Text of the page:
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Archived Weekly Features
This View by Nancy LeMay
Nancy LeMay is a five-time Emmy winning broadcast designer who has worked both in New York and LA, in network and local. She is a teacher and a painter as well. You can reach her through her website, and by email at

Rudy Giuliani's New York

Rudolph Giuliani
Photo courtesy NYC Office of the Mayor

Rudolph Giuliani, when he first began to turn up our New York TV screens in the 1970s, came off as an odd sort; the pale, owlish, soft face and thin-rimmed glasses made him look bookish, studious. His slight lisp was a bit reminiscent of Bogart. Since we knew him as a tough US Attorney, we imagined that maybe Rudy's lip had been opened with a roundhouse sock to the mouth as he brought some Mafia operative to justice. When voters gave Giuliani the keys to Gracie Mansion in 1993, nearly 20 years after the "Ford to City: Drop Dead!" era, it was because we had concluded that only the toughest guy on the block could bring the epic mess, the anarchy, under control. We had handed him a big, big job.

George Steinbrenner, Rudy Giuliani and Peter Torre after last years' World Series.
Photo courtesy NYC Office of the Mayor

Sitting here today and glancing backward through the looking glass of time we see something that does resemble "The New York Miracle" that the city's Convention and Visitor's Bureau is now promoting. Extract the scandals, police shootings, racial tensions and other problems of his eight-year term-all normal American political stuff-and look at what the City is now; you will see what Giuliani and his team have accomplished. The results are astounding. Neighborhoods like Chelsea which were deserted on weekends and at
night are now teeming with residents and shoppers; crime is way down and the presence of big retailers is way up. There are budget surpluses. The city is quieter-the incessant honking of horns has been reduced. The subways, which finally received millions and millions in capital improvements, run on-time and are free of the wall-to-wall spray of graffiti that, in the 70's and 80's, had made a subway ride a descent into an inner ring of hell. Tourists now wander with their kids from Rockefeller Center down to Times Square, a place where, pre-Rudy, drug-dealing and the porn trade ruled. Now "The Lion King" rules.

Mayor Giuliani helping out at last years' Thanksgiving feast for the needy
Photo courtesy NYC Office of the Mayor

If I were a political analyst I'd go on about the reforms of the City's child welfare system, the Mafia crackdown, the application of vagrancy and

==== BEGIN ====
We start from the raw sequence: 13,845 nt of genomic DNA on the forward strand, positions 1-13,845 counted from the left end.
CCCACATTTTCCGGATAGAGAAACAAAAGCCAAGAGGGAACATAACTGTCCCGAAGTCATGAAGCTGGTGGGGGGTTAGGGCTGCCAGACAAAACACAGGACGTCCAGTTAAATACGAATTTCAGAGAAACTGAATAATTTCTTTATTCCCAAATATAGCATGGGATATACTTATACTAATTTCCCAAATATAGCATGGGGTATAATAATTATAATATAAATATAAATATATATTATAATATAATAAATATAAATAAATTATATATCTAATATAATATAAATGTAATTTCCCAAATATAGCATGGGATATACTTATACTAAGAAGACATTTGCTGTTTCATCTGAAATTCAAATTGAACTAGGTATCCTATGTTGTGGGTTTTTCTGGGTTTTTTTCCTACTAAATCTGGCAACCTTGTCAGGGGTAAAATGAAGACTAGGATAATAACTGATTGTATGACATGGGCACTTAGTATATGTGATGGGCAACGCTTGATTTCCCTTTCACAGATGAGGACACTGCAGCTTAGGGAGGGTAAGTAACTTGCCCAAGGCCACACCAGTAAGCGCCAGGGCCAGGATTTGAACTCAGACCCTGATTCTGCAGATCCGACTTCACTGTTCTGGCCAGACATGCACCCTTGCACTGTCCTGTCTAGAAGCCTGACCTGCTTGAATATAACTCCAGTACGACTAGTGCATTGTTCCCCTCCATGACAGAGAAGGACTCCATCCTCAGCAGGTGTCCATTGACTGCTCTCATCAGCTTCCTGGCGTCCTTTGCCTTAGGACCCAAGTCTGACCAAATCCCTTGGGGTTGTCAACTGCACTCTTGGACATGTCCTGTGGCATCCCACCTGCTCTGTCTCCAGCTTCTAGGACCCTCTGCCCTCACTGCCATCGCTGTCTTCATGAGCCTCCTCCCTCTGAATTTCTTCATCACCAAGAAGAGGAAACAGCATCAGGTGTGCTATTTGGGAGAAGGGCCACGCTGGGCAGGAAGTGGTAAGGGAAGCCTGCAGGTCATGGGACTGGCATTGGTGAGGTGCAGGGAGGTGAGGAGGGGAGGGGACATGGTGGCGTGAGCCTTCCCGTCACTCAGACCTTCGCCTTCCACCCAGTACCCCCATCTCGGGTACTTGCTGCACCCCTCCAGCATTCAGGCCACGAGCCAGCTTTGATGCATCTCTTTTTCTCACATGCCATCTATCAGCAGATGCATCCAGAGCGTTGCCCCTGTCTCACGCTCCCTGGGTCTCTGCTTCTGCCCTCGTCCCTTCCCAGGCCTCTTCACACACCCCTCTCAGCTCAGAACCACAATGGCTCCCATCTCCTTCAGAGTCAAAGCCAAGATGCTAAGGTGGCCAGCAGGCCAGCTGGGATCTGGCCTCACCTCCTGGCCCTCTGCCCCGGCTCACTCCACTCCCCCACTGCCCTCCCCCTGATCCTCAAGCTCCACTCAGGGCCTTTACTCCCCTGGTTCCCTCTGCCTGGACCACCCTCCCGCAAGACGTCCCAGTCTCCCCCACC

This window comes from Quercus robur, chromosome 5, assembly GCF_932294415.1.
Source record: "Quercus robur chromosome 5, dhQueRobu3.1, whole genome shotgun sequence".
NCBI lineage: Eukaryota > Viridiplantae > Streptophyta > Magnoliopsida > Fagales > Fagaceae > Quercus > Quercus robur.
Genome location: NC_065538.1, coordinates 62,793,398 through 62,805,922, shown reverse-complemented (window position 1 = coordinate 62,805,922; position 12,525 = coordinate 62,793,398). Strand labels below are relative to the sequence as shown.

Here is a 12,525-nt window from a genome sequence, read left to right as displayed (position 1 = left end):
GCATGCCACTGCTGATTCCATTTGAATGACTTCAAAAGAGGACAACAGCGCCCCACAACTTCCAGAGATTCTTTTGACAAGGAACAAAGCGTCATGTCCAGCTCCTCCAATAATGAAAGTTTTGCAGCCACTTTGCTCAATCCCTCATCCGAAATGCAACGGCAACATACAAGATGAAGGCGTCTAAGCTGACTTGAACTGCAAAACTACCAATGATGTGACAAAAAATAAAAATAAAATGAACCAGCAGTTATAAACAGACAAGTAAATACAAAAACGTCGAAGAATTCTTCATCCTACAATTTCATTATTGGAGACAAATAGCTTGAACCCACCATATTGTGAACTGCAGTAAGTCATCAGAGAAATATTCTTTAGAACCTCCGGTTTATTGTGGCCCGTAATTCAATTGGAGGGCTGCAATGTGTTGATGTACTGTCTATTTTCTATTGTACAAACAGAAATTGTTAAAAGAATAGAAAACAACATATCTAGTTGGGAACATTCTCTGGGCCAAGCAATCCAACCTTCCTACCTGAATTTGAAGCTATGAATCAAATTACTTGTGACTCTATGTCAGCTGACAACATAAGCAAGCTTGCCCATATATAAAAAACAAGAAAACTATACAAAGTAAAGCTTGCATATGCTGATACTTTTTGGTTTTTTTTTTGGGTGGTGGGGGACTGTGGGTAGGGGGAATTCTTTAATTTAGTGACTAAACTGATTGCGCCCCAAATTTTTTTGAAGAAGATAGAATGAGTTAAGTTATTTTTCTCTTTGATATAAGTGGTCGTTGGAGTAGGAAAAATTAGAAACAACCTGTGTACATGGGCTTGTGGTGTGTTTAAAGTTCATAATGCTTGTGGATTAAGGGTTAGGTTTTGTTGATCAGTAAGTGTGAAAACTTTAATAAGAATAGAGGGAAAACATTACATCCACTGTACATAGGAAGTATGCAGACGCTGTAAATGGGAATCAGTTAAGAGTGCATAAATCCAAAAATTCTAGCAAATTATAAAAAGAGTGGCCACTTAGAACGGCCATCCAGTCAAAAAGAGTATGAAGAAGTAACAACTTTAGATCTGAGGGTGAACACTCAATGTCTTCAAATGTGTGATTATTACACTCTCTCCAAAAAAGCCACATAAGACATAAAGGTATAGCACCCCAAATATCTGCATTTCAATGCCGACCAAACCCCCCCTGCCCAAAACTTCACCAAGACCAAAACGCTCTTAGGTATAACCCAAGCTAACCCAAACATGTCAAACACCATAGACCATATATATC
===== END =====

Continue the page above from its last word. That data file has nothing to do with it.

loitering laws-all the concrete things that add up to the politics of reform.
But there's something else here that Giuliani worked on, starting almost from his first day in office: he called it "Quality of Life," and this is really
fascinating stuff.
For Giuliani, and City Hall as it worked through him, quality of life issues
were the basic keys of civilized interaction. Local pundits criticized and
made fun of him when this movement began-there was something Pollyanna, it
seemed, in suggesting to New Yorkers that they should be considerate of one
another. But the funny thing was-it worked. I remember going into the subway,
probably around 1995, and seeing a sign from the MTA, "Rules of Conduct,"
prominently displayed on the token booth. It was an echo of the same signs,
dating from the 1950s, that had vanished from the subway in the 1960s. The
rules were common sense and basic: "No Spitting", "No Loud Music", that sort
of thing. But with these rules declared to all, and enforced by the Transit
Police, lo and behold-before long we felt safer on the subway. Giuliani
stated, in effect, 'the City belongs to us all, and is the collective
expression of how we are in it. Now let's make ourselves-and me-proud.' And
so, bit by bit and year by year, through this period New Yorkers were shown
that greatness, borne by each of us, was still there, waiting only to be
unveiled by the political will and spirit to do so.

Now, to be fair, Giuliani was also lucky; his efforts coincided with the
longest bull-market in history. New York, as the world's financial center,
was awash in the tsunami of money sloshing through society in the 1990s.
Prosperity, after all, makes believers out of all who participate. Let's
remember, too, that among the more pointed criticisms of the Mayor was the
belief that he was insensitive to the needs of people of color, and that City
Hall turned a blind eye when police were overzealous in their work. No human
progress is simple and one-dimensional, so we know there are New Yorkers who
did not fair as well during these years of reform. But what's important to
observe right now is this: politics found a way to express the spirit, the
greatness of a city and turn it into a reality of day-to-day life. The world
has watched Giuliani in action, leading New York for eight years, but it is
during the last eight weeks that the spirit of this leadership becomes clear.
Strong, defiant, increasingly compassionate, focused and seemingly tireless,
embodying the 'down-but-not-out' attitude of a city that's seen it all,
Giuliani has carried the expression of this spirit with him. New Yorkers, who
were thrust into their blackest day on September 11, have looked to his
courage and been inspired. We will name buildings after him, smile a slightly
astonished smile when we think of him, and for years to come we will thank
goodness he found a way to help us restore our strength, and find an
ineffable spirit, just when we would need it most.

About the Author

Nancy LeMay is a five-time Emmy winning broadcast designer who has worked both in New York and LA, in network and local. She is a teacher and a painter as well. You can reach her through her website, and by email at